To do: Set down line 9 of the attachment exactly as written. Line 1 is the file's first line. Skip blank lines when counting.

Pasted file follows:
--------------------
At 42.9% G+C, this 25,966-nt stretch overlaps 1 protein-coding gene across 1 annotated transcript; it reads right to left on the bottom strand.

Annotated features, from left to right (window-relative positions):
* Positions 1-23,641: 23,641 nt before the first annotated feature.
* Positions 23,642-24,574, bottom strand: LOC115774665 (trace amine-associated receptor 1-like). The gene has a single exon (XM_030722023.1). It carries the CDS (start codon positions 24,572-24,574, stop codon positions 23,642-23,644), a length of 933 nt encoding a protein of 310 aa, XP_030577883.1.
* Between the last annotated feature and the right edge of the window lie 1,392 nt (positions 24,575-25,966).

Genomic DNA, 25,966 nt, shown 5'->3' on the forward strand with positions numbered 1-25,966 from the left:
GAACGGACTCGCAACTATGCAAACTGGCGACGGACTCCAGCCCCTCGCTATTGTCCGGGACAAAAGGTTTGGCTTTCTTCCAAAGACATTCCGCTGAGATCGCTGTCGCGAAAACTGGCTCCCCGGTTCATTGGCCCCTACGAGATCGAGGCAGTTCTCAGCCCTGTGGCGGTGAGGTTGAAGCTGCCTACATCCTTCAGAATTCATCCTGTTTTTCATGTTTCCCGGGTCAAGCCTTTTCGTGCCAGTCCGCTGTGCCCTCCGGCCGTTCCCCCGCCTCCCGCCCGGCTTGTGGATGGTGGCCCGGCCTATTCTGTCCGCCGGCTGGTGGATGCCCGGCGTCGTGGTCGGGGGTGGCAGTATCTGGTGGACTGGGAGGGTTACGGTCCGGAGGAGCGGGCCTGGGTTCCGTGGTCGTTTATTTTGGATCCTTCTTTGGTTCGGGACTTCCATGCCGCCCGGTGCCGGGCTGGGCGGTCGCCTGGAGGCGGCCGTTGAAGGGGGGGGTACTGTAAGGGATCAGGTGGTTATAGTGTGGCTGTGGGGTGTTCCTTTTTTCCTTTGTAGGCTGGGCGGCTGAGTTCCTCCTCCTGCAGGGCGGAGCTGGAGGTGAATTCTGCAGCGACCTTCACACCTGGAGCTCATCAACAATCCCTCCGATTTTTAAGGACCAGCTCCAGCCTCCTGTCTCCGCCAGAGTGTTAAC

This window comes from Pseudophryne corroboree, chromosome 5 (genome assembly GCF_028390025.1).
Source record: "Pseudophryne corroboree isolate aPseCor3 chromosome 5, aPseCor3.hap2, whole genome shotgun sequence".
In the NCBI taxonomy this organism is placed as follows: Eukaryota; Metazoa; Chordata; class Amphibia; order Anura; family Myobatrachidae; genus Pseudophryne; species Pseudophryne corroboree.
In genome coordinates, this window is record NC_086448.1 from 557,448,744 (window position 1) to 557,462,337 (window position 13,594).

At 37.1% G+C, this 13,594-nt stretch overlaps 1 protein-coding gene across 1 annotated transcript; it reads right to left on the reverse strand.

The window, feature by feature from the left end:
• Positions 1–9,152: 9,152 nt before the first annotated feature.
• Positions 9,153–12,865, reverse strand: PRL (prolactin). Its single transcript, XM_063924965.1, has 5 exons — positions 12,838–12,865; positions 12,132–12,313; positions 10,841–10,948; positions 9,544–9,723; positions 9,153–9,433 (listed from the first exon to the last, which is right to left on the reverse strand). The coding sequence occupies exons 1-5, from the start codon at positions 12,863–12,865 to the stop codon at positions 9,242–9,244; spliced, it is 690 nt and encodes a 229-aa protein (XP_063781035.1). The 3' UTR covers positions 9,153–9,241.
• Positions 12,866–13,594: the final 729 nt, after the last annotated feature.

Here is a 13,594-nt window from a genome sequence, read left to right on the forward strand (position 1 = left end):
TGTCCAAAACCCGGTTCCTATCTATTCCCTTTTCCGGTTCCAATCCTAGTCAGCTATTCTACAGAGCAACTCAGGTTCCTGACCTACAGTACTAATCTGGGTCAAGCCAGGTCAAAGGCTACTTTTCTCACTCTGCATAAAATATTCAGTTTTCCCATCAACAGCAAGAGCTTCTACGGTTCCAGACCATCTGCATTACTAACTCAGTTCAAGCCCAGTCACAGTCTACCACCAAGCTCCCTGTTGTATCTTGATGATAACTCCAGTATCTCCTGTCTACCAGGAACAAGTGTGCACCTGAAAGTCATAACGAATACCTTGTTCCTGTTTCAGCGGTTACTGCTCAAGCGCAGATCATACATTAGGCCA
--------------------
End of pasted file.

Source record: "Pseudophryne corroboree isolate aPseCor3 chromosome 5, aPseCor3.hap2, whole genome shotgun sequence".